New research involving more than 2,000 construction projects shows the most common causes of defects stem from issues related to weather barriers, framing, mechanical systems, plumbing systems, fire-resistive assemblies and window/door installations.

Adobe Stock / Александр Коновалов

After four years of research and analysis, LJP Construction Services will release new findings at the International Builders Show (IBS) from projects throughout the United States ranging from single-family homes to residential high-rises, office towers, hotels, resorts, and other product types. Common causes of construction issues include deficiencies in field workmanship, misinterpretation of plan details, and deviations from manufacturers’ recommendations, said Don Neff, president of LJP Construction Services.

These analytics have revealed an average deficiency rate of 4% across the United States for all project types. For single-family homes, however, the average deficiency rate is 3% nationally and ranges from 1.6% in California and 1.7% in Nevada to 5% in Florida and 6% in Texas.

The metrics gathered over the past four years on more than 2,000 projects in 26 states include 42,000 inspections of 1.1 million construction assemblies, discovering 47,000 specific deficiencies, including life safety issues.

For single-family homes across the entire United States the most significant deficiency types include exterior weather barriers, structural (wood) framing, mechanical, electrical and plumbing systems, and window/door installations, including preliminary weatherproofing assemblies. For multifamily projects, the average deficiency rate is 6.5% nationally, which is close to California at 5.8%. In Arizona and Nevada, the deficiency rates increase dramatically to 12.7% and 23.1%, respectively. In effect, Arizona has twice the deficiency rate of California for multifamily projects and Nevada has four times the deficiency rate as California.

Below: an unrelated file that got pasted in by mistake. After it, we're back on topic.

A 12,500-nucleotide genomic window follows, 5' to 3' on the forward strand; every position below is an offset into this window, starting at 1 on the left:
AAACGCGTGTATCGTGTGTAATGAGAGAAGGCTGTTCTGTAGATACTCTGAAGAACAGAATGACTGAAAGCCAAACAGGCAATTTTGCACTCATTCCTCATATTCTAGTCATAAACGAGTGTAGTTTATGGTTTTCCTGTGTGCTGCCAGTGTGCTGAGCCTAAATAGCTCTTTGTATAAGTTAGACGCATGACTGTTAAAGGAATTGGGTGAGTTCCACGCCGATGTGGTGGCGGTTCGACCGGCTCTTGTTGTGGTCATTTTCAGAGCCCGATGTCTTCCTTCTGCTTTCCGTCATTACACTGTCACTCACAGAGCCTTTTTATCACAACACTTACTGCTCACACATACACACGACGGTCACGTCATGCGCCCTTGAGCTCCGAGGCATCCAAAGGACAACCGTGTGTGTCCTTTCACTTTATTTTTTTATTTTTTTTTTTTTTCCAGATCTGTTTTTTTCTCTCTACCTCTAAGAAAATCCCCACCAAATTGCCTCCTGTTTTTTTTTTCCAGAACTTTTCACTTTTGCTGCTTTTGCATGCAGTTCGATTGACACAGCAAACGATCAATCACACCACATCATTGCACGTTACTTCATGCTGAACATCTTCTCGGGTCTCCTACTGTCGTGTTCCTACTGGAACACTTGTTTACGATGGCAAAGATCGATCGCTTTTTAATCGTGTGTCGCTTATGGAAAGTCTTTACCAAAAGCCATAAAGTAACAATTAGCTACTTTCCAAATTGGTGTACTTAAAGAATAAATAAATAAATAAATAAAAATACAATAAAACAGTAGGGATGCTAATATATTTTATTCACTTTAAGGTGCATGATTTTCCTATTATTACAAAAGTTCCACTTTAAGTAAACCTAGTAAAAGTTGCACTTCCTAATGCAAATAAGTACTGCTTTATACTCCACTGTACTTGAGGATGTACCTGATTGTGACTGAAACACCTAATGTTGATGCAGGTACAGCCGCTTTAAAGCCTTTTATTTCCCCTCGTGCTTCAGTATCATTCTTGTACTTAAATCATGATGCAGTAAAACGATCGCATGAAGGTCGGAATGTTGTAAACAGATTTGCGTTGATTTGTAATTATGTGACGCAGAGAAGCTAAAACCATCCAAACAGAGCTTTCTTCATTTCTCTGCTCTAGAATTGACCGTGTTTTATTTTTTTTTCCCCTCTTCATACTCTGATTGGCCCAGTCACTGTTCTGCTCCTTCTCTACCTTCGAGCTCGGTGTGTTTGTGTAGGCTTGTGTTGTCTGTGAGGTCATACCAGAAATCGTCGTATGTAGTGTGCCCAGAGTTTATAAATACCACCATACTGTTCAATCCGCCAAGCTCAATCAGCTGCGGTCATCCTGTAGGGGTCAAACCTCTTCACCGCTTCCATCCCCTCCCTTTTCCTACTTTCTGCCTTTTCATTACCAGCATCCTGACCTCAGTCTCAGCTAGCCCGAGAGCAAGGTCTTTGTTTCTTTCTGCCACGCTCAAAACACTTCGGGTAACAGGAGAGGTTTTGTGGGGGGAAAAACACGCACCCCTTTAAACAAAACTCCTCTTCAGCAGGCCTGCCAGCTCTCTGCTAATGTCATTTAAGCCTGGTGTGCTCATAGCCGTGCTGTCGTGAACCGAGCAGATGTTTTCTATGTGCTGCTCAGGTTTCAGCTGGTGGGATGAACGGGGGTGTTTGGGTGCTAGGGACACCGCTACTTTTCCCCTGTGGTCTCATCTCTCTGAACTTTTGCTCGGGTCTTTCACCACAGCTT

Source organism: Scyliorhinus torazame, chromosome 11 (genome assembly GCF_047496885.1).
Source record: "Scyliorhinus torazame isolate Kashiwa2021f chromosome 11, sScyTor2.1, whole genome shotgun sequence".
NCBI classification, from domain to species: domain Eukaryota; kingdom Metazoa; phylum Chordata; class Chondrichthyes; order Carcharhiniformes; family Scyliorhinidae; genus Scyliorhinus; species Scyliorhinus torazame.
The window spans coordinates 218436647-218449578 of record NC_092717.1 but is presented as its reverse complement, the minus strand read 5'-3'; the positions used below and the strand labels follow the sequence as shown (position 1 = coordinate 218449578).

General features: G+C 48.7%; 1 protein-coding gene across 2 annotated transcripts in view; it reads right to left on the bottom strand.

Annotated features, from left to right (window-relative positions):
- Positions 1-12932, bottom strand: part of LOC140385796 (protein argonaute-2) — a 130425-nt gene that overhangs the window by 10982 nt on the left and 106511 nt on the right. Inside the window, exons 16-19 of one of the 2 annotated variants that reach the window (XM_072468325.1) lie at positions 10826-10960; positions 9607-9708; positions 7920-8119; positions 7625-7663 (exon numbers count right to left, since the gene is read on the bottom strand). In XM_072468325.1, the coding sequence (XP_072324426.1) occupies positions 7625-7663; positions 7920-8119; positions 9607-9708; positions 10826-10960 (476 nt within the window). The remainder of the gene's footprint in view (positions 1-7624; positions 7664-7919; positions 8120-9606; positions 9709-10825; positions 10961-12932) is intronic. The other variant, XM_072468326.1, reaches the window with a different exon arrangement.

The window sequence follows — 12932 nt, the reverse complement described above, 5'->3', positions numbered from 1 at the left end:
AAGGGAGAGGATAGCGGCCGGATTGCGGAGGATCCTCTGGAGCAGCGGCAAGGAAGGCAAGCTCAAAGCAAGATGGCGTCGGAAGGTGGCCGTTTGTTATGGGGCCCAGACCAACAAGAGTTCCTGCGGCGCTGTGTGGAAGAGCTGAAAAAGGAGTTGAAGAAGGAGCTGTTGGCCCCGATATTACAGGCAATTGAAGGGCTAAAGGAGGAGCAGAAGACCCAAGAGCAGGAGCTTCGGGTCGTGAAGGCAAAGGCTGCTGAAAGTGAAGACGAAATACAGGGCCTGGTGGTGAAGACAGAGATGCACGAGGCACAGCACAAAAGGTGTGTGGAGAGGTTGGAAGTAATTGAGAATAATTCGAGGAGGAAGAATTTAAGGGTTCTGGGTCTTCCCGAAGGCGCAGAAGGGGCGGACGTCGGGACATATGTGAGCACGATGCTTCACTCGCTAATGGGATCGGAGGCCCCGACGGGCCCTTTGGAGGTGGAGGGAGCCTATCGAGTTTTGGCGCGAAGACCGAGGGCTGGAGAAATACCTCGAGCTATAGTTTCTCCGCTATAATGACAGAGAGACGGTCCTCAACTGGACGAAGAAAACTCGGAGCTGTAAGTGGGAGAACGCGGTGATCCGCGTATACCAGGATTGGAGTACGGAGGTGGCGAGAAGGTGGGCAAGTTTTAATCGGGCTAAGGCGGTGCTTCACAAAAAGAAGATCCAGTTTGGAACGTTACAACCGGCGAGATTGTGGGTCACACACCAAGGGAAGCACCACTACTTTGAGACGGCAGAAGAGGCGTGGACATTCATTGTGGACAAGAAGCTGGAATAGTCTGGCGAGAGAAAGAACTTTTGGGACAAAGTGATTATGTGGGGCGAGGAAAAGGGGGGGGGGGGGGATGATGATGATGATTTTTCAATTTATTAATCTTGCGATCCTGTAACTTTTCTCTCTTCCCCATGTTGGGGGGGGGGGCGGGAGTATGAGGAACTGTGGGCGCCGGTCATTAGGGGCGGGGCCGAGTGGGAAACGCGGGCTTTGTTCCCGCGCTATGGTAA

“Clearly, California has made good progress with process improvements. We attribute this to better and more accurate execution of design, purchasing, construction, and HOA maintenance practices and use of third-party quality assurance,” said Neff. He added that in some regions, the plans are well developed and followed, but there are quality issues with the workmanship.

“Overall, California is doing very well with wood-framed structures, while other sunbelt states need improvement, particularly with multi-family and townhome construction. Weatherproofing assemblies are still the major problem but insulation and fire-resistive assemblies are also poorly executed in the field. In our opinion, builders need to provide more training for their field supervisors and trade partners because the surveys show that many defects are likely from a lack of well-trained trade contractors.”

The research is the result of studying more than one million assemblies through the company’s “CaptureQA” software. The quality assurance app is compatible with the iPad and deployed through the Internet. It combines project images with the associated narrative that provides real estate developers, general contractors and insurance carriers with real-time quality assurance reporting and related deep dive metrics and predictive analytics.